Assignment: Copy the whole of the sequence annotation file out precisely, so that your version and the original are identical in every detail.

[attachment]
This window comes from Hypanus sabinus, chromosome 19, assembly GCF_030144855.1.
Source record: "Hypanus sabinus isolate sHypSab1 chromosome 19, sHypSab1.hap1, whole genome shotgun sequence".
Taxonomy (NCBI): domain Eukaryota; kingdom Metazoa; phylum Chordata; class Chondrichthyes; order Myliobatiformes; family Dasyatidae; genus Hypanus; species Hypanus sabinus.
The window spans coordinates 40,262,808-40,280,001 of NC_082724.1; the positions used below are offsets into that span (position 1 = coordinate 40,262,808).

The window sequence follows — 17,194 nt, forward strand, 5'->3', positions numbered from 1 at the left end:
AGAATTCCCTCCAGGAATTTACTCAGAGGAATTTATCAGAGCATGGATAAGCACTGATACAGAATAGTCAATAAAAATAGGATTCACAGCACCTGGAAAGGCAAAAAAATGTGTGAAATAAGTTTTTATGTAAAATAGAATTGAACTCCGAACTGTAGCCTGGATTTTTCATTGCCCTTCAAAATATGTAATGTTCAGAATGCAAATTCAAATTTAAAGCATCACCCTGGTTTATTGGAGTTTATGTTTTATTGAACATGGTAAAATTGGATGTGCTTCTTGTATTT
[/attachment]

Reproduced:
This window comes from Hypanus sabinus, chromosome 19, assembly GCF_030144855.1.
Source record: "Hypanus sabinus isolate sHypSab1 chromosome 19, sHypSab1.hap1, whole genome shotgun sequence".
Taxonomy (NCBI): domain Eukaryota; kingdom Metazoa; phylum Chordata; class Chondrichthyes; order Myliobatiformes; family Dasyatidae; genus Hypanus; species Hypanus sabinus.
The window spans coordinates 40,262,808-40,280,001 of NC_082724.1; the positions used below are offsets into that span (position 1 = coordinate 40,262,808).

The window sequence follows — 17,194 nt, forward strand, 5'->3', positions numbered from 1 at the left end:
AGAATTCCCTCCAGGAATTTACTCAGAGGAATTTATCAGAGCATGGATAAGCACTGATACAGAATAGTCAATAAAAATAGGATTCACAGCACCTGGAAAGGCAAAAAAATGTGTGAAATAAGTTTTTATGTAAAATAGAATTGAACTCCGAACTGTAGCCTGGATTTTTCATTGCCCTTCAAAATATGTAATGTTCAGAATGCAAATTCAAATTTAAAGCATCACCCTGGTTTATTGGAGTTTATGTTTTATTGAACATGGTAAAATTGGATGTGCTTCTTGTATTT